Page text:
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Designing Ecological Landscapes

Landscapes that mimic natural systems deliver important ecosystem services and are also aesthetically pleasing. Guided by principles that reduce resource consumption, ecologically designed landscapes provide natural solutions when land is disturbed by the construction of buildings or roadways, and they support landscaped communities from tiny rooftops to grand urban parks.

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Celebrating Natives Garden Tour – Newton, MA

Hosted by Sally Muspratt

This native plant installation provides a welcome respite for residents and guests at the Coleman House. The quiet woodland walk through the lovely, tall pines links the bright annual plantings of the parking lot and Memorial Garden with the contrasting experience of an enhanced natural woodland and provides an opportunity for safe, gentle exercise in the open air for the elderly residents.

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Planting Native Shade Trees

by Julia Frederick 

Shade trees are more important than ever as we face rapid development and suburban sprawl, deforestation, and desertification. These gentle giants help combat rising temperatures, habitat loss and declining air and water quality. Additionally, native canopy trees provide abundant food and shelter for insects, amphibians, birds, and mammals.

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Celebrating Natives Garden Tour – Needham, MA

Hosted by Marie Chieppo

Avery Park, a busy commuter rail station park becomes a native plant oasis for people and pollinators alike. Follow Needham based landscape designer Marie Chieppo’s journey through a barren weed-infested plot to a popular garden gathering spot that is doing double duty during the COVID pandemic as a great place to socialize while staying six feet apart.

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Designing Gardens Accessible to All

by Rachel Lindsay

An accessible landscape provides not just access but varied experiences to all visitors. Ecological designers take the concept of universal design even farther and consider how the landscape, especially public and participatory gardens, can benefit not just people of all abilities, but also wildlife, pollinators, soil microorganisms, and watersheds.

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Planting Edible Native Species – A Case Study from Massachusetts

by Russ Cohen

A newly daylighted stream at Willard’s Woods in Lexington, MA presented a serendipitous opportunity for introduction of edible native plants to the conservation area. At a double session focused on propagating and planting edible native plant species, Russ Cohen and co-presenter Georgia Hann included this 2017 project at ELA’s 2020 Conference & Eco-Marketplace in March. Here, Russ follows up the conference session with a deeper dive into the Willard’s Woods project.

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Edible Plantings in the Built Landscape

Surrounded by uncertainty, more people are thinking about how their landscapes can provide food. Lawns are yielding to vegetable gardens, and suppliers of chicks have struggled to keep up with demand. For those who don’t want to take on the responsibility of a new garden or chickens, we asked a couple of ELA members to share how they introduce edible plants into the landscape.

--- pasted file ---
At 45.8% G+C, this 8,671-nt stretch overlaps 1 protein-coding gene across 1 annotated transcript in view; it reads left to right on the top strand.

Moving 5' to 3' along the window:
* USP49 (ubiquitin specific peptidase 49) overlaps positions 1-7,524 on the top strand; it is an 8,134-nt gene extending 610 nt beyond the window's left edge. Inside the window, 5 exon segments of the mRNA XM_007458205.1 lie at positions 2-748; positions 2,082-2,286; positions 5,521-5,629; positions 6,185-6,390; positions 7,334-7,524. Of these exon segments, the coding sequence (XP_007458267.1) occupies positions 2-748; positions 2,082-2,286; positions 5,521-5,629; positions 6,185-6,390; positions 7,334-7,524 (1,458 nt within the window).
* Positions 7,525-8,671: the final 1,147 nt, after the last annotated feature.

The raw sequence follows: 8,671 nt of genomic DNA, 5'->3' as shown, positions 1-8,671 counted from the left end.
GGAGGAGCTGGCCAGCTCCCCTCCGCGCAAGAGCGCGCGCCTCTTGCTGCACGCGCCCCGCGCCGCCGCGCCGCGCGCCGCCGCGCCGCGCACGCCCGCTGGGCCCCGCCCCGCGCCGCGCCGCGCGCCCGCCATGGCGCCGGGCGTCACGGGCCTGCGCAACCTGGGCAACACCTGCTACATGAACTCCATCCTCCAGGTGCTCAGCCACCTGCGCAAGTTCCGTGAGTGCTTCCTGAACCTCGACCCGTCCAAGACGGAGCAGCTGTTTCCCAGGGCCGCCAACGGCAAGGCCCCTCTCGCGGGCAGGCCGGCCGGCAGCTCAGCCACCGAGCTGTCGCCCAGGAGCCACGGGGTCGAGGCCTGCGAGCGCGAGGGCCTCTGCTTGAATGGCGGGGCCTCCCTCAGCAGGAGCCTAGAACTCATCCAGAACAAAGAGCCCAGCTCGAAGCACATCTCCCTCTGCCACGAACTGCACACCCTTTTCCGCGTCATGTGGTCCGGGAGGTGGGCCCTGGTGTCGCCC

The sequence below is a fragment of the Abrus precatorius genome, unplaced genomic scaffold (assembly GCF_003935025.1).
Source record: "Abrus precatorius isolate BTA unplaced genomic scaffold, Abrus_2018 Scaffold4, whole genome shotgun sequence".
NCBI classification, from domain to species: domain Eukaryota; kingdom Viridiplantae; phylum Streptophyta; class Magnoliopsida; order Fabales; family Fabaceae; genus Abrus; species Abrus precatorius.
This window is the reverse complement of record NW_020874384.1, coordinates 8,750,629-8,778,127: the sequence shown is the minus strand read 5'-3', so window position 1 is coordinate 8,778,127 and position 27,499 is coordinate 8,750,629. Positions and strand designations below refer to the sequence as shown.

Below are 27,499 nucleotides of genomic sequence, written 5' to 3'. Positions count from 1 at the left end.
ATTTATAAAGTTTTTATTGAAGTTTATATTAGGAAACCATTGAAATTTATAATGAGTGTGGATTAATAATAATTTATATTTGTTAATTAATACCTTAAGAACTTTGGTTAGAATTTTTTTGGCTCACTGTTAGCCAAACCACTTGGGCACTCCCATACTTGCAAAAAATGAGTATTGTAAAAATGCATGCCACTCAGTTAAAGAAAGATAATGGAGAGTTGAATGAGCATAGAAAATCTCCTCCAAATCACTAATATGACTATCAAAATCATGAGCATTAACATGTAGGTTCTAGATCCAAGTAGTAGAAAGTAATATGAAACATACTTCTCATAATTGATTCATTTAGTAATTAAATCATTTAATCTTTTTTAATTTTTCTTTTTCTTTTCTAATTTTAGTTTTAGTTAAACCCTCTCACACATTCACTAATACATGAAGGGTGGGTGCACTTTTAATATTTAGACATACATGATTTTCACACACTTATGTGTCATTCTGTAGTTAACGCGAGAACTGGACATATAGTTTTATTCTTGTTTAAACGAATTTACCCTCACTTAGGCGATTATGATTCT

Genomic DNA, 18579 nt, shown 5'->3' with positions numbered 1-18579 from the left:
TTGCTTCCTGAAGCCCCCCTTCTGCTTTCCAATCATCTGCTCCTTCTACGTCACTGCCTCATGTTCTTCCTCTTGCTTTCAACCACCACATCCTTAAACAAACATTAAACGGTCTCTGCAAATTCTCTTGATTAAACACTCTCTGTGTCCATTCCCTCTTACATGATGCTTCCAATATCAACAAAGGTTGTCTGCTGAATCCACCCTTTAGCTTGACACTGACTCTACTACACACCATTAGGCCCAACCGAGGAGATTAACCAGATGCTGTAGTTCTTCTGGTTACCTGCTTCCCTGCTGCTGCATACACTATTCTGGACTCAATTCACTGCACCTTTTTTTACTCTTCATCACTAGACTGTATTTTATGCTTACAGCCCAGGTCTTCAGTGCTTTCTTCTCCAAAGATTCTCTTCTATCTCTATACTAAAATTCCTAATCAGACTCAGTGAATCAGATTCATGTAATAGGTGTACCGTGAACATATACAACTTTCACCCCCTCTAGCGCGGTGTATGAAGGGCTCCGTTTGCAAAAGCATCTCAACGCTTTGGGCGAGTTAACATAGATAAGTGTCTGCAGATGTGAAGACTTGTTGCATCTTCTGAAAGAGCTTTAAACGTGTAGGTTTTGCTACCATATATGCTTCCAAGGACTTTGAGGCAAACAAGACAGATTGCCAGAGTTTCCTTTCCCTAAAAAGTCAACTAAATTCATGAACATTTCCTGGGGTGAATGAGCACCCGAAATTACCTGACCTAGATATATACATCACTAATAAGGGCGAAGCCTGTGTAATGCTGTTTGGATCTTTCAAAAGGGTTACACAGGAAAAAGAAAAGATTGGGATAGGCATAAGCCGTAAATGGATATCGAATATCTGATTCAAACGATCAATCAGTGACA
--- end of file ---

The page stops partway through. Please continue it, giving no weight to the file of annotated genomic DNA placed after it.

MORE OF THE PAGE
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Magazine Review: Wild Seed, Volume 6

Reviewed by Curtis Jirsa

Wild Seed is an annual magazine published by Wild Seed Project, a Maine-based nonprofit that advocates for using more native plants in our landscapes. This year’s volume, like its predecessors, is a compelling and richly-illustrated collaboration between an impressive group of scholars, horticultural professionals, local artists, and other experts and enthusiasts.

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Eco-Answers from the Pros: Native Tree Versus Exotic Tree

Can you please explain to me the benefits of planting native trees over exotic trees? I thought having more exotic trees meant less risk for common diseases on native tree species; however, the process of naturalization indicates a focus on native tree planting over exotic. Is it true exotic trees are more expense to purchase than native ones?

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Spread Plant Love, Not Mulch

by Missy Fabel

It’s easy to be beguiled by the fresh look and scent of newly spread mulch. Yet for the ecologically minded, the spread of native groundcovers by rhizome, stolon, or seed introduces both functionality and a particular aesthetic into the landscape as plants fill cover soil by virtue of their growth habits and reproductive strategies.

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Designing for a Shady, Dry Yard

I live in Zone 6 just outside of Boston, MA. Our tiny front yard faces north and is mostly shaded by the three-story house. To make matters worse, there is a Norway Maple on the other side of the sidewalk, so the yard is dry. The turf grass currently planted cannot cope, and there are many bare patches, even with regular overseeding. I tried Pennsylvania sedge as an experiment, and that seems to be doing well, but I don’t think I want the whole yard planted with sedge. What native plants could we use against the foundation that don’t get too high and perhaps could replace the turf? The yard is too small (21’ X 10’) for a tree or large shrubs.

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